In my last posting, I hinted that perhaps the problem with overpaid executives lies within us and not them. Just as we elevate sports stars and movie stars and rock stars on a pedestal, we elevate pop-star executives as well. Of course, in all four cases, these folks have promoters, agents, and public relations people who create the hype around these "celebrities" so that we don't question - too much - whether they are worth all that money.
It is cheap psychology. I mentioned before that while working at the law firm, the "Partnership Row" was a hushed hallway with large offices for the anointed few. Even the carpeting was plusher there. You felt the change in atmosphere the moment you stepped in - when summoned, of course - to talk to a partner in the firm. Even their secretaries were Godlike in their actions and reputation. You wanted to make sure you stayed on the good side of the partner's secretary - she was the acolyte who controlled access to the temple. Without her approval, you never got in.
Many bosses, even in small companies, play this game. I was reading complaints online from disgruntled workers, and one common theme is that they are denied a raise by the boss who says, "We can't afford raises this year" and in the same breath says, "You want to see my new Porsche?" It seems like a cognitive disconnect - to flaunt your wealth to your employees while at the same time crying poverty.
But it isn't.
You see, a lot of people want to work for someone who is above them. No one wants to work for a schmuck they think it equal to them, or worse, beneath them. And yes, this is a theme you see a lot in these "employee bitch" sites - that they are working for a boss they think it dumber than they are. It ain't fair!
And that is exactly why bosses play these games showing off wealth. Everyone admires the king with his purple robes and golden crown encrusted with jewels. You should admire it, you paid for it! It is a way of elevating one above us, and showing that the person is of a higher class and stature. Most of the job of "Boss" is just asserting this dominance - and forcing employees into submission. If you were in the military, you know how this works - the officers not only have fancy decorations on their uniforms, they have better quarters, offices, perks and so on and so forth. No one respects or obeys someone who is equal to them or is even perceived as equal. That's why officers go to military academies and not boot camp.
That is why Elon Musk tweets all the time. It is why Jeff Bezos bought the Washington Post. It is why Bill Gates has his famous charity advertised on NPR. These guys need the positive press to make it seem they are larger than life, better than us, and our superiors. Of course, celebrity has a downside, as I noted in my previous posting. Make a bad movie, sell a shitty record album, strike out enough at bat, and you are tossed in the gutter in no time. No one respects or loves a loser - so bank those salaries, celebrities! It could all come apart in no time.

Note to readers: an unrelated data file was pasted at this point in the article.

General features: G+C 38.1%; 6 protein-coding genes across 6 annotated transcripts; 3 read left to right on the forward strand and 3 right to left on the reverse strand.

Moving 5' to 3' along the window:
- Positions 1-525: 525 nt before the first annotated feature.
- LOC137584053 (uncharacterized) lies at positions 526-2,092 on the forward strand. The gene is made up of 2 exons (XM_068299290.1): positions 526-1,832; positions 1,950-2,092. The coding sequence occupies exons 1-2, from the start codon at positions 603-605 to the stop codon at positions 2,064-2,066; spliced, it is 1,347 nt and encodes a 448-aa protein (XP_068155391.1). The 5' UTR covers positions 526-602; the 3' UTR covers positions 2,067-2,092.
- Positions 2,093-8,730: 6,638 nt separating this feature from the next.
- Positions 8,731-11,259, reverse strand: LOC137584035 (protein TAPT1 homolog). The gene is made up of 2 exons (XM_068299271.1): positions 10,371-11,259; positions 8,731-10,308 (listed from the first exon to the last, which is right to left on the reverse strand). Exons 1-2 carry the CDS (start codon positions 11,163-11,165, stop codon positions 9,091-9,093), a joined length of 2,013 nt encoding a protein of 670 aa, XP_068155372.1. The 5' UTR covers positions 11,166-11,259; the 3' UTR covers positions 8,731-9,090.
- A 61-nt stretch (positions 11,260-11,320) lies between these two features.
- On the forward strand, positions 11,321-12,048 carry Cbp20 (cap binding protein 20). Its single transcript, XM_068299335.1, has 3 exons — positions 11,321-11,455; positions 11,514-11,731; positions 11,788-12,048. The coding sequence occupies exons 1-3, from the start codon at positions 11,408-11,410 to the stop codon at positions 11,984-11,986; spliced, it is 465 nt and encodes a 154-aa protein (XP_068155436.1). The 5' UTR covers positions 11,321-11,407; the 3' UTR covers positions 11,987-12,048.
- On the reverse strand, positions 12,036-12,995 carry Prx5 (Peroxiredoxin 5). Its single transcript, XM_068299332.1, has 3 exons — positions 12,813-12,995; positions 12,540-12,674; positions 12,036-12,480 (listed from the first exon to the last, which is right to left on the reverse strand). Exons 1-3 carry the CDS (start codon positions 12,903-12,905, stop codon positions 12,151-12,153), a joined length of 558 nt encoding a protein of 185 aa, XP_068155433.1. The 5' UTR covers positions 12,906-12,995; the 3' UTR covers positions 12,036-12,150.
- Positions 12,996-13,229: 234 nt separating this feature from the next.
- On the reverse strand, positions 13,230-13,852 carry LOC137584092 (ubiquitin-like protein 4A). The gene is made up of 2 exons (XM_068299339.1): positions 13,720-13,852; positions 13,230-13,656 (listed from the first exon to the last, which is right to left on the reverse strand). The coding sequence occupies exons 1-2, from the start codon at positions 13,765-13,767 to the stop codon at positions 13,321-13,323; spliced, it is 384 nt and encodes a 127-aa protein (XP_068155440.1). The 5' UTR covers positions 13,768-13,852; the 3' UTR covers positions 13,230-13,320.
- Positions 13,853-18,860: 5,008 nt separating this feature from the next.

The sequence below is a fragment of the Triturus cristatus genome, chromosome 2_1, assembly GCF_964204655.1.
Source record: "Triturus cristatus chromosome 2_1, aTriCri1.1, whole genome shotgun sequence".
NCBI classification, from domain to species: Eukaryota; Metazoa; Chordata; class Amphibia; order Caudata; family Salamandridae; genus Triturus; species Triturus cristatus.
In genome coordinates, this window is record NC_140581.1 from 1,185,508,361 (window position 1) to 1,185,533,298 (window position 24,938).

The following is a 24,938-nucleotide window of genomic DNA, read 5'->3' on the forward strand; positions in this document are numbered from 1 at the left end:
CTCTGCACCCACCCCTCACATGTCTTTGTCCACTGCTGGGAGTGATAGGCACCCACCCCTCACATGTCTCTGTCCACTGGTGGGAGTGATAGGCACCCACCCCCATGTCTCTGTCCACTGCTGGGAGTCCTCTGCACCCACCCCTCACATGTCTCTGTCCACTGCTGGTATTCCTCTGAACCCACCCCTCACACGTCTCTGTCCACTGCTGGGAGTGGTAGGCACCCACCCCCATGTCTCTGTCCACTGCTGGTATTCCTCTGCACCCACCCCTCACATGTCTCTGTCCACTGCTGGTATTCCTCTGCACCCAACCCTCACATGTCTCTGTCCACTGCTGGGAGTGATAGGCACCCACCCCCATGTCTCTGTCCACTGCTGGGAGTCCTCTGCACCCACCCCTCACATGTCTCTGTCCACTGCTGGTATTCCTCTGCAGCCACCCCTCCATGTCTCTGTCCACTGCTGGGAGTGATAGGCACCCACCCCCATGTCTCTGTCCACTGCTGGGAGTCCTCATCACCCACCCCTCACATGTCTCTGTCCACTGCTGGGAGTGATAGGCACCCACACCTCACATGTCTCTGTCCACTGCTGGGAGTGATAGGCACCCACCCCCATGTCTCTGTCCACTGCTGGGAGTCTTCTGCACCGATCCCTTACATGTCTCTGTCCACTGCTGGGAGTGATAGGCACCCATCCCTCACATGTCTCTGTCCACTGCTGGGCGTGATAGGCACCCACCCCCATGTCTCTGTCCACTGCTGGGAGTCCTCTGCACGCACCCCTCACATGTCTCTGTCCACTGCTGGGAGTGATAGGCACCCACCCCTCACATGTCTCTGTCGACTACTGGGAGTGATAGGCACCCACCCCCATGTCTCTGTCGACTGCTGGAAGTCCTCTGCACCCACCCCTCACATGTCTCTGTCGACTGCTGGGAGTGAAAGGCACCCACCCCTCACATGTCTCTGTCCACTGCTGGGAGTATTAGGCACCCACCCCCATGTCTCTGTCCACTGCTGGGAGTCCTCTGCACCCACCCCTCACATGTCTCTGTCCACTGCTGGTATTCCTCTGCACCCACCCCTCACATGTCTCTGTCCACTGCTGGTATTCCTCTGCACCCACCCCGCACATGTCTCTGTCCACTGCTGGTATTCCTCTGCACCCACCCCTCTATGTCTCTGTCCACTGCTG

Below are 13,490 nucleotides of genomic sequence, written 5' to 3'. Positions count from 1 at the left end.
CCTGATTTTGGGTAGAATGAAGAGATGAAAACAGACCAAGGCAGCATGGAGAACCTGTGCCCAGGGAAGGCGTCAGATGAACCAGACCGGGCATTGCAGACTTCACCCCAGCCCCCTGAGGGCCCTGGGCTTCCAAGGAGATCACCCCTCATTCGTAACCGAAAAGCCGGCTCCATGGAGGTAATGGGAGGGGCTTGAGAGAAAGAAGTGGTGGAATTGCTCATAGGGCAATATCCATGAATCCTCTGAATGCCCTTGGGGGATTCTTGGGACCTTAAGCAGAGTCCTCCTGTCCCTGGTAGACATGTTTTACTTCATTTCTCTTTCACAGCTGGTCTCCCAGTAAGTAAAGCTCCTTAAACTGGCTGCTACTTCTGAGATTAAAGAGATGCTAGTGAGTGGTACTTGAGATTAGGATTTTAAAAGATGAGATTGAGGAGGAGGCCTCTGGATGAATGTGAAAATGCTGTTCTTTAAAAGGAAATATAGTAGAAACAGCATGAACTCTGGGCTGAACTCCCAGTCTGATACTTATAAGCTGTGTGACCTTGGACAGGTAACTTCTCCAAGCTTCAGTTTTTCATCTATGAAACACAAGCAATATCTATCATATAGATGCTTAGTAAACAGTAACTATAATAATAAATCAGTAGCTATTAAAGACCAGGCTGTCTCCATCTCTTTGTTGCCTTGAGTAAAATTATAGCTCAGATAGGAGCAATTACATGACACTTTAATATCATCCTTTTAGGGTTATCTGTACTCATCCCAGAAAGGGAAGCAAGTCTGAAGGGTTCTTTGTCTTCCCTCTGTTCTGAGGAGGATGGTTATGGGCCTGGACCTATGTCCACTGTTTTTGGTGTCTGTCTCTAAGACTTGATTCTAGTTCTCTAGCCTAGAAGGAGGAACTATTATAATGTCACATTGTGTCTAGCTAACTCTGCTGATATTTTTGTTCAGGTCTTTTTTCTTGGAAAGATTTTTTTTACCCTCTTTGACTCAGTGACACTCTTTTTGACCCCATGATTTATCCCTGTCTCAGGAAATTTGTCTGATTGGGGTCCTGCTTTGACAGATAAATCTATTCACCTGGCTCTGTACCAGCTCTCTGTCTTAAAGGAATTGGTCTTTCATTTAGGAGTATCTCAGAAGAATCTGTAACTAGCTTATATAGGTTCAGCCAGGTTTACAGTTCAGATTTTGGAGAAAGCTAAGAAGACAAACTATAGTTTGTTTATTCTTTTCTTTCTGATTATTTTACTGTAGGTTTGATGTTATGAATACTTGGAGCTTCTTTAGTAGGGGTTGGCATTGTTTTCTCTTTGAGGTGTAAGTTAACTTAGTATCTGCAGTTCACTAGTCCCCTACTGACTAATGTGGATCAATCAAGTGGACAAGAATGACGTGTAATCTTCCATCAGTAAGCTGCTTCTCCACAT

The downside for today's superstar bosses is that perhaps they are making too much money for their level of celebrity. I guess people can swallow an athlete making $10 million a year, but it gets stuck in their craw when some CEO is worth a billion - he just isn't all that!
It is a funny thing, too - back in the day, maybe a few decades ago, you never heard about the CEOs of major corporations. Sure, you might know the names of a few corporate Presidents (we didn't have terms like CEO, CFO, COO, and the like) but that was about it. Most of them kept a low profile, by design. Since the "robber baron" era of the early 1900's, corporations learned it wasn't a good idea to flaunt wealth all that much. And salaries back then - even adjusted for inflation - were paltry compared to today. The IPO and stock option just weren't a thing back then. Buying back your company's own stock was, in fact, illegal. How can you make big bucks without stock options and the ability to manipulate the share price? That's no fun at all!
In a way, the superstar celebrity bosses of today are cheating at the game. Imagine how people would have felt about a sports star if was caught throwing games? Imagine how people would feel if their favorite music star was caught lip-syncing? We don't have to imagine - those things have happened in the past and people dropped those celebrities like a hot potato.
And maybe today, people are feeling the same way about superstar bosses. No one (well, not many people) begrudge someone making money from an enterprise they built up and nurtured. But when they make wild profits from stock manipulation - or people manipulation - then people feel cheated. And if they find out their celebrity boss is actually a schmuck like them?
Well, then, it's game over.
UPDATE: what is weird about our modern culture is that they actually make movies about these dot-com "geniuses." They made one about Zuckerberg and now they are hyping one about the guy who created wework which turned out to be little more than a scam. Even the people who cheat us out of our last dime are treated like gods. And yes they made a movie about Enron, Bernie Madoff, and the Meltdown of 2008 as well.
Of course, the billionaires they make these movies about also control the media.